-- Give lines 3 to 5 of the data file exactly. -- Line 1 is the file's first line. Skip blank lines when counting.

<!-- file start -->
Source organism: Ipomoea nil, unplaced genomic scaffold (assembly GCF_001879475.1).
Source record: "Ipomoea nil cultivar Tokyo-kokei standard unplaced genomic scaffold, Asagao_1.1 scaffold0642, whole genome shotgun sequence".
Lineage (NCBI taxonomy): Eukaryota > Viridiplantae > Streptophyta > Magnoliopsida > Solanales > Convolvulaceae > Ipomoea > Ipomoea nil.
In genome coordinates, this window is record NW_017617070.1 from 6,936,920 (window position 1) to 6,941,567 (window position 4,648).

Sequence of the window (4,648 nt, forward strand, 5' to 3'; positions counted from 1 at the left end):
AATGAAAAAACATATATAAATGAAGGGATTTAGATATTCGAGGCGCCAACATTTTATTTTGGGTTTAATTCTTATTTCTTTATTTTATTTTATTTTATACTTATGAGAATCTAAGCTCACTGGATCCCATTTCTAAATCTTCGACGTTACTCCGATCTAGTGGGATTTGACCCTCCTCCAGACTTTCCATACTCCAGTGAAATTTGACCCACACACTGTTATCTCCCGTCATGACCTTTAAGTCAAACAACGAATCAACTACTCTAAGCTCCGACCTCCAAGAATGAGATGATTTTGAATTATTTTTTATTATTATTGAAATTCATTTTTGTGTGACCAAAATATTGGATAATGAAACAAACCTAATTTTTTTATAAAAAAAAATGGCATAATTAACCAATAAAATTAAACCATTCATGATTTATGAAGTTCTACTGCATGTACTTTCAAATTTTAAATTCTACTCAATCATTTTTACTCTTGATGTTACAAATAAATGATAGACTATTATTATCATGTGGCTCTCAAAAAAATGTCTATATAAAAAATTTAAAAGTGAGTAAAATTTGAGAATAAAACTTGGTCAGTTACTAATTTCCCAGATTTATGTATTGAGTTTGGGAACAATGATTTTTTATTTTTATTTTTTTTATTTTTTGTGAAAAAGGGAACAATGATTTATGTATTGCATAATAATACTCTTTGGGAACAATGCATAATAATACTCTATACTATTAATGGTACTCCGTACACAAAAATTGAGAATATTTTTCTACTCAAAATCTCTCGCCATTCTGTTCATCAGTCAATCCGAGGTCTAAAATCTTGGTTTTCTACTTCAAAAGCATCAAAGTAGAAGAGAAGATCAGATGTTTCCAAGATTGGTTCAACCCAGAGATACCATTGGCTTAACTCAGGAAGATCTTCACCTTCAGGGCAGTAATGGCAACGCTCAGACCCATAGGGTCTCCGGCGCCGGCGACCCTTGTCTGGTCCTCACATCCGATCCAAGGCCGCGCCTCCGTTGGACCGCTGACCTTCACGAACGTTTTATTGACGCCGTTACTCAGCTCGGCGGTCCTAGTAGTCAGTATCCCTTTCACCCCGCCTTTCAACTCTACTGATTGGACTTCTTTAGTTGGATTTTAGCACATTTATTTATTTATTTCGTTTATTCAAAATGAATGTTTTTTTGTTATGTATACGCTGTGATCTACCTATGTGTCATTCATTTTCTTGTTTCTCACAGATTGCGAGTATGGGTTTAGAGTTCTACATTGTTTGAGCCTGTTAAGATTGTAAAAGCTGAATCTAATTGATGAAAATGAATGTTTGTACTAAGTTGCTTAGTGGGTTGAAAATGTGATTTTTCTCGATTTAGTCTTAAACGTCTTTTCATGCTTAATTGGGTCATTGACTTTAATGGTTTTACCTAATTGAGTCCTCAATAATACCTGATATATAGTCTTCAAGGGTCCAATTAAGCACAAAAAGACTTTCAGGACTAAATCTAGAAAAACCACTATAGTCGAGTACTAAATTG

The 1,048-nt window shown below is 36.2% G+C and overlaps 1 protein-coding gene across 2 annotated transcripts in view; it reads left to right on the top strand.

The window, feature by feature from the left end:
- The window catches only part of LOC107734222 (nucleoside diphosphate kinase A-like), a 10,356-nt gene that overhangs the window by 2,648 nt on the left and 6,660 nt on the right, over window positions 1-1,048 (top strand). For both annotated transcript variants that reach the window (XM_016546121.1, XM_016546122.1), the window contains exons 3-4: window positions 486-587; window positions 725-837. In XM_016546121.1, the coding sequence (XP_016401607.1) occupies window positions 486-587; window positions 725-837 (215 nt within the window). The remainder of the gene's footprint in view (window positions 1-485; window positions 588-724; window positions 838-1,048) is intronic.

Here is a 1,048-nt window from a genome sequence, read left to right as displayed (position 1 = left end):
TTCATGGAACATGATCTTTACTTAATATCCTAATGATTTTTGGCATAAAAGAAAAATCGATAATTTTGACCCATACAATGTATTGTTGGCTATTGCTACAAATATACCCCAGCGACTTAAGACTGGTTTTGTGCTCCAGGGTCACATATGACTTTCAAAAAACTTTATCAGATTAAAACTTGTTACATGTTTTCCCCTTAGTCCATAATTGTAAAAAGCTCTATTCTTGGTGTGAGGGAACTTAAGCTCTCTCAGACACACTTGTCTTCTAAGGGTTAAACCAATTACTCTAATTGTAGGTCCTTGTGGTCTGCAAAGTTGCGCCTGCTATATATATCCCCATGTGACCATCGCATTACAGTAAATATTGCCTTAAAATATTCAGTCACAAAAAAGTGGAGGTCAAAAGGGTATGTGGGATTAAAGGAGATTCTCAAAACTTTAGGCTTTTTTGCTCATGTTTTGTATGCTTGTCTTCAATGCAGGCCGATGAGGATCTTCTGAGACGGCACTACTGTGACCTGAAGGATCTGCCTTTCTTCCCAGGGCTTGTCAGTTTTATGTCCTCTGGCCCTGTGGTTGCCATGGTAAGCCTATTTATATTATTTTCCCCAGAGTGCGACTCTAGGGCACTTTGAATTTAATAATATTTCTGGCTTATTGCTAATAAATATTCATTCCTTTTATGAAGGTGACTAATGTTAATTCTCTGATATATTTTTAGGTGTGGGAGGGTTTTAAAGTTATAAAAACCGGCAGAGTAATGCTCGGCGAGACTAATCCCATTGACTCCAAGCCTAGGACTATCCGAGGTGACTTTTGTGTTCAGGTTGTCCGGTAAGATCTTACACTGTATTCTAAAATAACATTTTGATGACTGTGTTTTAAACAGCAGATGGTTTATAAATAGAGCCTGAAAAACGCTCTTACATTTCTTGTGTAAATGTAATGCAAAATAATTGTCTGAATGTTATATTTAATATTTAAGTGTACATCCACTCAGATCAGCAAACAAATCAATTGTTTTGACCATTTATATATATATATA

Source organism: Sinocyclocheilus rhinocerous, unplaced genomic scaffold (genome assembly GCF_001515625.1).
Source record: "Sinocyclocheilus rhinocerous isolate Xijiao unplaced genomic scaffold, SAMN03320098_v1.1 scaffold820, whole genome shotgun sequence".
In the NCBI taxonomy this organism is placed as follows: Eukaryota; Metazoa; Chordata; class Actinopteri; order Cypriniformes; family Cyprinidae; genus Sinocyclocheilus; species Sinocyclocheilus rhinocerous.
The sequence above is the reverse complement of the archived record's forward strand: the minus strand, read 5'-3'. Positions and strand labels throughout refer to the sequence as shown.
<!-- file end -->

Lineage (NCBI taxonomy): Eukaryota > Viridiplantae > Streptophyta > Magnoliopsida > Solanales > Convolvulaceae > Ipomoea > Ipomoea nil.
In genome coordinates, this window is record NW_017617070.1 from 6,936,920 (window position 1) to 6,941,567 (window position 4,648).

Sequence of the window (4,648 nt, forward strand, 5' to 3'; positions counted from 1 at the left end):